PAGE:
For those selling with the intention of making a profit, conducting a background check is quick and effective. At a minimum, 90% of firearm background checks performed through the National Instant Criminal Background Check System (NICS) are processed in an average time of 107 seconds. Some critique the checks as producing false-positive results, but according to an FBI evaluation they are accurate from 99.3 to 99.8% of the time. And Americans from across the political spectrum support this regulatory change; a recent survey found that 86% of American adults want Congress to implement background checks for all firearms sales. Few policies enjoy this level of popular support. Licensing and background checks are fast, accurate, and popular.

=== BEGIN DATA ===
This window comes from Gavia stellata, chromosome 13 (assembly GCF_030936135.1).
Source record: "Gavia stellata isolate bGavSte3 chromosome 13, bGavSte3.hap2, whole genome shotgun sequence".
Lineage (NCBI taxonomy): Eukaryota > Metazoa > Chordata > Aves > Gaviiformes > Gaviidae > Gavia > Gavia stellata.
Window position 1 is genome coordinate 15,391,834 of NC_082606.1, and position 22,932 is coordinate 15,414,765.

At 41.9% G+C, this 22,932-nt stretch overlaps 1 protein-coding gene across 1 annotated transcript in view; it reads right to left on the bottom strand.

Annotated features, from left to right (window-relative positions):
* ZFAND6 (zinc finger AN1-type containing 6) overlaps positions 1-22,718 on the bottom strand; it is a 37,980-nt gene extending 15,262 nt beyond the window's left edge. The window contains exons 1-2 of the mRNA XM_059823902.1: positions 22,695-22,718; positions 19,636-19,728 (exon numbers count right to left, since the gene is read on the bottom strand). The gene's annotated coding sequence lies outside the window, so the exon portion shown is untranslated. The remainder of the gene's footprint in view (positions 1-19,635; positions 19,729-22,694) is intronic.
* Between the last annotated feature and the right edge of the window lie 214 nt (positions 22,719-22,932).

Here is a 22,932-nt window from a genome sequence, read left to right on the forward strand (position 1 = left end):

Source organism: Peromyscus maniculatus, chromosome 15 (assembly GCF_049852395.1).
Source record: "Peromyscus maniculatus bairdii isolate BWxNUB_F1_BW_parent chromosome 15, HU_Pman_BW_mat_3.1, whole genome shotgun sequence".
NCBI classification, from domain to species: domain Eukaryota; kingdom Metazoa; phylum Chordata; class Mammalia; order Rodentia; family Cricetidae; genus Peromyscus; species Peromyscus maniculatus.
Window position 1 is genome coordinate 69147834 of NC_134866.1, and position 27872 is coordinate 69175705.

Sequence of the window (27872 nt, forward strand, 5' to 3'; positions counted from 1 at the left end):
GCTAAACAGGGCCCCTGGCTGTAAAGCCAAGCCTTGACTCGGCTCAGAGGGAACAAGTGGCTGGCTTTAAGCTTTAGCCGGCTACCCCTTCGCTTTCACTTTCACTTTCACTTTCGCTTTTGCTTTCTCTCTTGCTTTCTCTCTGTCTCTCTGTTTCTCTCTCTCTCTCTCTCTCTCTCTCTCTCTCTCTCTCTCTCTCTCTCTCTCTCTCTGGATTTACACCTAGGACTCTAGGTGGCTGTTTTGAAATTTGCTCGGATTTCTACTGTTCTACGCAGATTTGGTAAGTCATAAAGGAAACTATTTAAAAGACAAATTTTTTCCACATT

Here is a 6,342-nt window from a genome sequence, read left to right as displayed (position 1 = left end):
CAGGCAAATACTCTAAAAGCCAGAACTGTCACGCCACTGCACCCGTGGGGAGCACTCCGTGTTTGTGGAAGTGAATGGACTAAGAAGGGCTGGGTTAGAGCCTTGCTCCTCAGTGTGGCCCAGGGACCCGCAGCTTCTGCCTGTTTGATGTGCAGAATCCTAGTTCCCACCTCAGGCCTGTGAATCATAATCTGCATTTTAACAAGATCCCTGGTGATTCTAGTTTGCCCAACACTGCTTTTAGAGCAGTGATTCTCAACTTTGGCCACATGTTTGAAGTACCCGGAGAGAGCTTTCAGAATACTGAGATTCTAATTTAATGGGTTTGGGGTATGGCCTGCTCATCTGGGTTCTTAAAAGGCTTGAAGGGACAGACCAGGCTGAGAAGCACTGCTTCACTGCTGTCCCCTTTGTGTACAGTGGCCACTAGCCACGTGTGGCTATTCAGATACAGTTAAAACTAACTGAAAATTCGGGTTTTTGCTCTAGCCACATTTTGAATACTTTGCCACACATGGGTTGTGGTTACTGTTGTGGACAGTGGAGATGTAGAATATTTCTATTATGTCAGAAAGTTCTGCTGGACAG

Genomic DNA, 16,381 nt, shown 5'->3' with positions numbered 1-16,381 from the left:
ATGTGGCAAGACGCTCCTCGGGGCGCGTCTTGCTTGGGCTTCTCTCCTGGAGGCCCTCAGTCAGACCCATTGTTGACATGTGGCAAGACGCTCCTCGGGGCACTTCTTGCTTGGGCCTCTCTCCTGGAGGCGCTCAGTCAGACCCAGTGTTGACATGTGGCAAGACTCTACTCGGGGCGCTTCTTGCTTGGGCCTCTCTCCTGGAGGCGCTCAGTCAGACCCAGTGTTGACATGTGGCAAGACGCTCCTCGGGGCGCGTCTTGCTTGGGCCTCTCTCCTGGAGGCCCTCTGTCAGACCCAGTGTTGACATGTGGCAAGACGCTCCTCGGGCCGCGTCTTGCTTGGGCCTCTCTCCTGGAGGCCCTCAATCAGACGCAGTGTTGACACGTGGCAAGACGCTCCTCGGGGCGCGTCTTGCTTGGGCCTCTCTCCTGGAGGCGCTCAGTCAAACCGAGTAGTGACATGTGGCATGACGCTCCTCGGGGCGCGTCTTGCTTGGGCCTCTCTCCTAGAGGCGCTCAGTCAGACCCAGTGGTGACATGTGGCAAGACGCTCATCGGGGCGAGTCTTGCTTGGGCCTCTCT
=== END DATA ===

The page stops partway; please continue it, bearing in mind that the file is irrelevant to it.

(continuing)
The absence of a comprehensive background check system means millions of firearms are available to bad actors at the drop of a hat. If you want to buy a firearm, a few clicks on the internet or a quick drive to your local gun show will allow you to obtain a weapon regardless of your criminal history. Democrats and Republicans recognize the importance of closing the gun show and online loophole and the ATF’s new regulation does just that. Rights come with responsibilities, and the ATF is ensuring that those who exercise their Second Amendment right do so without subverting our background check system.